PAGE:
Henry Taylor at Blum and Poe
In the large front room of Blum and Poe, Henry Taylor has laid furrowed rows of sod, plain dry dirt, and a grand dining table and chandelier. Surrounding this mise en scene are large-scale portraits, which I learn from the press release are taken from WPA photographs of farm workers. The setting speaks well to the claims made in the PR, of religiosity and empire: this could be an empty last supper, and also the aristocratic South dining off the labor of slaves (indeed, the pairing of table and furrows nicely suggest the origins of much American wealth directly and indirectly in slavery). The people are posed on the land, similar to the farm represented in the gallery, and in front of churches; and the paintings have titles such as That Was Then (a man with the word “BOY” painted on the canvas around him) and Everybody’s Momma and Stand Tall – Y’all (a black man and a horse or mule with a giant white hand in the background, as if to sweep the pair away).
I’m a little confused by the furrowed topsoil and the fancy dinner setting. Well, not confused really, because the reference to this country’s economic history as being based in plantation slavery is obvious. I’m confused because it seems too obvious. Heavy-handed as the message of his installation seems however, these paintings by Taylor are sweet and affecting and potent.
Taylor’s use of the land is powerful, and I remember these furrows throughout the exhibition. The fine table the artist has placed on top and the crystal chandelier and the damask tablecloth are nice, too, but this ground mimicking a farm or a plantation is great. The artist is using repetition and the grid to break with Formalism. Physically, as sculpture, the furrows are wonderful – like Minimalist art with politics and psychology. Not shiny, chromium steel, but brown dirt. Simple, homely, earth. Soil. Dry now, but capable, with the labor of man, with the labor of people, of bearing life, of bringing food to the table.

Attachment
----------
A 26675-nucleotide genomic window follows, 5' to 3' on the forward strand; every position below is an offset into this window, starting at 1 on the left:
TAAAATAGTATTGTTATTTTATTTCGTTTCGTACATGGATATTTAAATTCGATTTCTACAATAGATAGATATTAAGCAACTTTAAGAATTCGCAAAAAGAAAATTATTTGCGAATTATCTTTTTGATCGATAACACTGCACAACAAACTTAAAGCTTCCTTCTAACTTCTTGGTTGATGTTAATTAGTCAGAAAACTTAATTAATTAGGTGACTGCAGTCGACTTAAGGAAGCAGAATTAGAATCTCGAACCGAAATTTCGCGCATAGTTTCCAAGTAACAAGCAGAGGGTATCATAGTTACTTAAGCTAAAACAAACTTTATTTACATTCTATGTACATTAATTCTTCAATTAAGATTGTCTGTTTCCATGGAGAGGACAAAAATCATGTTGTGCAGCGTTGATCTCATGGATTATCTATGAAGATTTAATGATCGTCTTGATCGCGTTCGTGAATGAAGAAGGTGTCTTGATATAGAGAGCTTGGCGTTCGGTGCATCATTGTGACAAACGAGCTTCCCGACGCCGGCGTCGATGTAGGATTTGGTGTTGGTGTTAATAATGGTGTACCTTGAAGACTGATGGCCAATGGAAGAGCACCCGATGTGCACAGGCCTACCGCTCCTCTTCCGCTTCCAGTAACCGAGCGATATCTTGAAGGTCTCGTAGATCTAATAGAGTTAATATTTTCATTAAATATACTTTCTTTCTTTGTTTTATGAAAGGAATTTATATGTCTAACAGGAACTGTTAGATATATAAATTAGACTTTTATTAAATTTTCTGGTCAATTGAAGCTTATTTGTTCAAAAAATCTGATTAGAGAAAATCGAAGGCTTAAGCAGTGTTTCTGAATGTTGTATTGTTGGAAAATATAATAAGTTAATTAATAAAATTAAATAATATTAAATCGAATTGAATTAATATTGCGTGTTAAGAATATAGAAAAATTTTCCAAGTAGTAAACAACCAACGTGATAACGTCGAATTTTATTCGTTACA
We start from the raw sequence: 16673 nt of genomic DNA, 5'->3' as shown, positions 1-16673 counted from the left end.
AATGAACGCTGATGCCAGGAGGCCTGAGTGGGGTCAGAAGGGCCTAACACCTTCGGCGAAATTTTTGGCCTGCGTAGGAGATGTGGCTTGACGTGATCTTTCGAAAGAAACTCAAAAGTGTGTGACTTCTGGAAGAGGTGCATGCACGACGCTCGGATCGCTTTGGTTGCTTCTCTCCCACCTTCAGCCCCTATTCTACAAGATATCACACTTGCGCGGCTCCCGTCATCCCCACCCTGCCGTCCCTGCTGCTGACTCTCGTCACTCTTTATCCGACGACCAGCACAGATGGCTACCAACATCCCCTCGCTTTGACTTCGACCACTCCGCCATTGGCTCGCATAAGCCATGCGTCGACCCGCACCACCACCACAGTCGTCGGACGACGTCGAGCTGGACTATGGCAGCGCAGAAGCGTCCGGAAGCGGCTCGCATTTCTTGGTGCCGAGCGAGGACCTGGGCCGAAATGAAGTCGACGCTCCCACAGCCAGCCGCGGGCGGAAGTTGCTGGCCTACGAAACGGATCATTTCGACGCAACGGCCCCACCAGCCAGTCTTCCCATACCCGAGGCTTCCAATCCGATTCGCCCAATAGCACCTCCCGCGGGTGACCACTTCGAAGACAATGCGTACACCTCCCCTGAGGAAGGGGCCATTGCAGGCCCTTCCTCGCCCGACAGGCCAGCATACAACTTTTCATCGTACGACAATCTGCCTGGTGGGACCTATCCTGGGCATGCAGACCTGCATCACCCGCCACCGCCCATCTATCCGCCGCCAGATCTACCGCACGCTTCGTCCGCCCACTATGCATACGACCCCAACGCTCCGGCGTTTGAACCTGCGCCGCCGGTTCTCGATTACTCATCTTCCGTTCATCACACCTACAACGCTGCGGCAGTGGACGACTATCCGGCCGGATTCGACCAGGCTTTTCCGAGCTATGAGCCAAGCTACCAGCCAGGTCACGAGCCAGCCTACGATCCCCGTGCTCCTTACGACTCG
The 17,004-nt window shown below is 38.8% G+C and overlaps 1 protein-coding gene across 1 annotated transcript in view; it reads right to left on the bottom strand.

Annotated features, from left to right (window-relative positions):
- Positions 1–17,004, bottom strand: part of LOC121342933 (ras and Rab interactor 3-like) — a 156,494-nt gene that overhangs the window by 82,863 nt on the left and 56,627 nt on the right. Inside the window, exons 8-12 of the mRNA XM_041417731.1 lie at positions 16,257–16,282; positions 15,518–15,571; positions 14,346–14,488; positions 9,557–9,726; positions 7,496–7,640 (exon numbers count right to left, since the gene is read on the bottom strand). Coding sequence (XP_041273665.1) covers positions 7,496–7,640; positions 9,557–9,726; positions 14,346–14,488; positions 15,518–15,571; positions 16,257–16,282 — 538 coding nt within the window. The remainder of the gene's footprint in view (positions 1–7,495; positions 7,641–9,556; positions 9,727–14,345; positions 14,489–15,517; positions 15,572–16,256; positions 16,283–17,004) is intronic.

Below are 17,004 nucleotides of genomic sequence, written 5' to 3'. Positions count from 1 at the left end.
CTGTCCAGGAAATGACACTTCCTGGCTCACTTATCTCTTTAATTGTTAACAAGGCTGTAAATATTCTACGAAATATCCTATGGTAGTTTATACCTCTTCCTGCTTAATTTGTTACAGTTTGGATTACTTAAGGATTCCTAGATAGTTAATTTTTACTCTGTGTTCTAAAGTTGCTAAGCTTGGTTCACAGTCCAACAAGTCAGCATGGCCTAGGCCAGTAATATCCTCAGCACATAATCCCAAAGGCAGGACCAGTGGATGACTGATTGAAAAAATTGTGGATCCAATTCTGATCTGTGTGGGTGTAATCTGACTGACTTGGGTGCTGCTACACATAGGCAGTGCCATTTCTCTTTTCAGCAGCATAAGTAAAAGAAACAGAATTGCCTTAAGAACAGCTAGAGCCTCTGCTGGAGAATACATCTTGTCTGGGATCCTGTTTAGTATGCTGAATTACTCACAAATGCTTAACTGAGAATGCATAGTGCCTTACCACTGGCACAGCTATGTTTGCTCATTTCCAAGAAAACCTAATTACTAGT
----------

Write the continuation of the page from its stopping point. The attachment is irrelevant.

A pair of leather work gloves are cast aside on the dirt as though someone has walked off; leaving this land for – supper? To attend school? For eternity – fleeing North to the city?
We had a conversation in front on Henry Taylor’s The “We” Hours, my friends Olga, Tiffany, David and I, first considering the central figure in the painting as a power figure in relation to the flanking figures. (In fact, The “We” Hours is two paintings, one atop another; the smaller central canvas is somehow fixed to the surface of the larger.) The central male, gazing forthrightly (confrontationally?) off the canvas into our eyes, appears to dominate the two female figures, both of whom look off the painting and away. This arrangement, plus the superimposition of male over female, figured into our analysis as a reference to misogyny.
Energetically we debated the value of knowing about an artist to understanding the artist’s work; we were not able to come to a no-shades-of-grey judgment in favor or against specific knowledge.
In The “We” Hours, the apparent joining of hands on the left might be taken as something sweet – a man and a woman holding hands; it can also be a brutal, if slight, gesture of rubbing out by the man of the woman.
If the central male figure is a stand-in for the artist, then does this painting represent his feelings about women? If the entire painting is that surrogate, then do we see a man struggling with his feelings, torn, or balanced between primacy of his male self and his need/desire to join with a woman, and/or with his female self? It’s funny that the women seem remarkably disinterested in whatever the man is “going through,” and given that the ladies are looking away (are they disenchanted? exasperated? patient?), I wonder if he is an uninvited guest. Whose “We” hours are these, anyway?